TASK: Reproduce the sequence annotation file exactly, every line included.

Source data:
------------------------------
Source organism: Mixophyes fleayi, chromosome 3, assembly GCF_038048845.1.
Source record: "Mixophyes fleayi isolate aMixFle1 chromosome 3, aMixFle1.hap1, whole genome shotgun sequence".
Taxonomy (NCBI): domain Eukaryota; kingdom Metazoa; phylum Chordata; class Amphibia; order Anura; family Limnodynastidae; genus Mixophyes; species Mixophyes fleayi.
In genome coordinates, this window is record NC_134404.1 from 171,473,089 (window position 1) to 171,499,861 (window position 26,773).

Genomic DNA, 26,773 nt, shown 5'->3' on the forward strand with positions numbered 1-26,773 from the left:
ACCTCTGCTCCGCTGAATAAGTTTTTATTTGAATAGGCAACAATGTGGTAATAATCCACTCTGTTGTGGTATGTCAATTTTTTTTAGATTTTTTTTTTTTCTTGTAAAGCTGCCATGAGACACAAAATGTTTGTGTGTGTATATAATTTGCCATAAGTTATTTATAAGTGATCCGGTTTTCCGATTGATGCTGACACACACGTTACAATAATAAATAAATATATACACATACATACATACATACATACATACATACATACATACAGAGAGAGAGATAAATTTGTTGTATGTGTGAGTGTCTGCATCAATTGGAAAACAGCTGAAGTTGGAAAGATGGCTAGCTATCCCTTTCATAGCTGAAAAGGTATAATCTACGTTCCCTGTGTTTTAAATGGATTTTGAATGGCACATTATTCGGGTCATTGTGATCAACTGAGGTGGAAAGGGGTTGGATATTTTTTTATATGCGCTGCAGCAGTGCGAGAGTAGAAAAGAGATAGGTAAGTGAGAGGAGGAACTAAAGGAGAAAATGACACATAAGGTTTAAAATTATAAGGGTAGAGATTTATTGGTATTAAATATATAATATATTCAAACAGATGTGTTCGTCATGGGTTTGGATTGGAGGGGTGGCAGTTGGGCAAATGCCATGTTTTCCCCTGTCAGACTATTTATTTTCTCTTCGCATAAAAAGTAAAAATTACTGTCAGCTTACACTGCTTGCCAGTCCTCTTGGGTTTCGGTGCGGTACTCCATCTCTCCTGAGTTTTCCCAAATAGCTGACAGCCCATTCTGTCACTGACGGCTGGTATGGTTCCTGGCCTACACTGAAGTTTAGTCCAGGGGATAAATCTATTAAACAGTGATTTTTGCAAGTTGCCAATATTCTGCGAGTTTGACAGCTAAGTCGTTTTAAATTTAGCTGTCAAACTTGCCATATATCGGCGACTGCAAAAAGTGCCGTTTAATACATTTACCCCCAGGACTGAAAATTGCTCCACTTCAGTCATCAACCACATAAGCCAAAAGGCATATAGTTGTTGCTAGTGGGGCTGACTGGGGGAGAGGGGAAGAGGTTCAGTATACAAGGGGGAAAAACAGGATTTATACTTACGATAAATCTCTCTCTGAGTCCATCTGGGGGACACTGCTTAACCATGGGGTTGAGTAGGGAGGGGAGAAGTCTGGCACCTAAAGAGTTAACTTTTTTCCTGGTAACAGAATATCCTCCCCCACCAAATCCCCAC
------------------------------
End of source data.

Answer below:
Source organism: Mixophyes fleayi, chromosome 3, assembly GCF_038048845.1.
Source record: "Mixophyes fleayi isolate aMixFle1 chromosome 3, aMixFle1.hap1, whole genome shotgun sequence".
Taxonomy (NCBI): domain Eukaryota; kingdom Metazoa; phylum Chordata; class Amphibia; order Anura; family Limnodynastidae; genus Mixophyes; species Mixophyes fleayi.
In genome coordinates, this window is record NC_134404.1 from 171,473,089 (window position 1) to 171,499,861 (window position 26,773).

Genomic DNA, 26,773 nt, shown 5'->3' on the forward strand with positions numbered 1-26,773 from the left:
ACCTCTGCTCCGCTGAATAAGTTTTTATTTGAATAGGCAACAATGTGGTAATAATCCACTCTGTTGTGGTATGTCAATTTTTTTTAGATTTTTTTTTTTTCTTGTAAAGCTGCCATGAGACACAAAATGTTTGTGTGTGTATATAATTTGCCATAAGTTATTTATAAGTGATCCGGTTTTCCGATTGATGCTGACACACACGTTACAATAATAAATAAATATATACACATACATACATACATACATACATACATACATACATACAGAGAGAGAGATAAATTTGTTGTATGTGTGAGTGTCTGCATCAATTGGAAAACAGCTGAAGTTGGAAAGATGGCTAGCTATCCCTTTCATAGCTGAAAAGGTATAATCTACGTTCCCTGTGTTTTAAATGGATTTTGAATGGCACATTATTCGGGTCATTGTGATCAACTGAGGTGGAAAGGGGTTGGATATTTTTTTATATGCGCTGCAGCAGTGCGAGAGTAGAAAAGAGATAGGTAAGTGAGAGGAGGAACTAAAGGAGAAAATGACACATAAGGTTTAAAATTATAAGGGTAGAGATTTATTGGTATTAAATATATAATATATTCAAACAGATGTGTTCGTCATGGGTTTGGATTGGAGGGGTGGCAGTTGGGCAAATGCCATGTTTTCCCCTGTCAGACTATTTATTTTCTCTTCGCATAAAAAGTAAAAATTACTGTCAGCTTACACTGCTTGCCAGTCCTCTTGGGTTTCGGTGCGGTACTCCATCTCTCCTGAGTTTTCCCAAATAGCTGACAGCCCATTCTGTCACTGACGGCTGGTATGGTTCCTGGCCTACACTGAAGTTTAGTCCAGGGGATAAATCTATTAAACAGTGATTTTTGCAAGTTGCCAATATTCTGCGAGTTTGACAGCTAAGTCGTTTTAAATTTAGCTGTCAAACTTGCCATATATCGGCGACTGCAAAAAGTGCCGTTTAATACATTTACCCCCAGGACTGAAAATTGCTCCACTTCAGTCATCAACCACATAAGCCAAAAGGCATATAGTTGTTGCTAGTGGGGCTGACTGGGGGAGAGGGGAAGAGGTTCAGTATACAAGGGGGAAAAACAGGATTTATACTTACGATAAATCTCTCTCTGAGTCCATCTGGGGGACACTGCTTAACCATGGGGTTGAGTAGGGAGGGGAGAAGTCTGGCACCTAAAGAGTTAACTTTTTTCCTGGTAACAGAATATCCTCCCCCACCAAATCCCCAC